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First Published in 2002. Routledge is an imprint of Taylor & Francis, an informa company.

Law And School Reform

Author: Jay Philip Heubert
Publisher: Yale University Press
ISBN: 9780300082968
Size: 48.22 MB
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Nearly every effort to reform American public education during the past half-century has involved the law. Partnerships and tensions between lawyers, educators, parents, and scholars have never been more central to the future shape and direction of our schools. This book examines six of the most important and controversial school reform initiatives: school desegregation, school finance reform, special education, education of immigrant children, integration of youth services, and enforceable performance mandates. The contributors - leading authorities in the fields of education and law - examine these reform efforts from the perspectives of law, education, research, and practice.

Why Busing Failed

Author: Matthew F. Delmont
Publisher: Univ of California Press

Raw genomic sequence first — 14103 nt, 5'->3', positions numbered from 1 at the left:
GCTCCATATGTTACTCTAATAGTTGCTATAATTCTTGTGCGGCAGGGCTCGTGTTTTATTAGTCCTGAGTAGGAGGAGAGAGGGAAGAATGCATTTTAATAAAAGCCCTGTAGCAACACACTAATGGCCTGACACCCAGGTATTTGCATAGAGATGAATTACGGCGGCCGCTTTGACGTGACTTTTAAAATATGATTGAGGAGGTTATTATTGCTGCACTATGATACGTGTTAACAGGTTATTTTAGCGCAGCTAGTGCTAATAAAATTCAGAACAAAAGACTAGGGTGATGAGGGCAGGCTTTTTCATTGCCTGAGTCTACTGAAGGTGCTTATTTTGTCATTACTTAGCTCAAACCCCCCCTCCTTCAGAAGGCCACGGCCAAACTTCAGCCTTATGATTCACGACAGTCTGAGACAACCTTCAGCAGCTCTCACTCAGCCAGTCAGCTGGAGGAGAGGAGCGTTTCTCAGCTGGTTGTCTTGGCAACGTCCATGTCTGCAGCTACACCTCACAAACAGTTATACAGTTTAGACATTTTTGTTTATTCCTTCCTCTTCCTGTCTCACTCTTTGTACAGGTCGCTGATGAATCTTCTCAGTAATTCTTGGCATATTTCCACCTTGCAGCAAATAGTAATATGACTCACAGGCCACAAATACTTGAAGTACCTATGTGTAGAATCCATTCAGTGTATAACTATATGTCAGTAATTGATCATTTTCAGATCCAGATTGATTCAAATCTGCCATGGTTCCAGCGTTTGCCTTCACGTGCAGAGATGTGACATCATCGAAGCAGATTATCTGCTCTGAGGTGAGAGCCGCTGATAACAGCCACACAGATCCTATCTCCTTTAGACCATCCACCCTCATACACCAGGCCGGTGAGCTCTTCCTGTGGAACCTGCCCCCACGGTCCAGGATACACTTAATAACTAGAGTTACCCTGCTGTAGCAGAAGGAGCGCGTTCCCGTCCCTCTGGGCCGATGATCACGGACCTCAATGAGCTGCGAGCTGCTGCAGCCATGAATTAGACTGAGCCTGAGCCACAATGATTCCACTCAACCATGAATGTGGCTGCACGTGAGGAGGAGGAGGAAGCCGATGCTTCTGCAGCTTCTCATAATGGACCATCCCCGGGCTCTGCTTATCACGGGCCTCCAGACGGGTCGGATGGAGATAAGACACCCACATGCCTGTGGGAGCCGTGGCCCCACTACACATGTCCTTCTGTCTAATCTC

ISBN: 0520284259
Size: 63.39 MB
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"Busing, in which students were transported by school buses to achieve court ordered or voluntary school desegregation, became one of the nation's most controversial civil rights issues in the decades after Brown v. Board of Education (1954). Examining battles over school desegregation in cities like Boston, Chicago, New York, and Pontiac, Why Busing Failed shows how school officials, politicians, courts, and the news media valued the desires of white parents more than the rights of black students, and how antibusing parents and politicians borrowed media strategies from the civil rights movement to thwart busing for school desegregation. This national history of busing brings together well-known political figures such as Richard Nixon and Chicago Mayor Richard J. Daley, with less well known figures like Boston civil rights activist Ruth Batson, Florida Governor Claude Kirk, Pontiac housewife and antibusing activist Irene McCabe, and Clay Smothers (the self-proclaimed "most conservative black man in America"). This book shows that shows that "busing" failed to more fully desegregate public schools because school officials, politicians, courts, and the news media valued the desires of white parents more than the rights of black students"--Provided by publisher.

Still Separate And Unequal

Author: Barry A. Gold
Publisher: Teachers College Pr
ISBN: 9780807747575
Size: 10.14 MB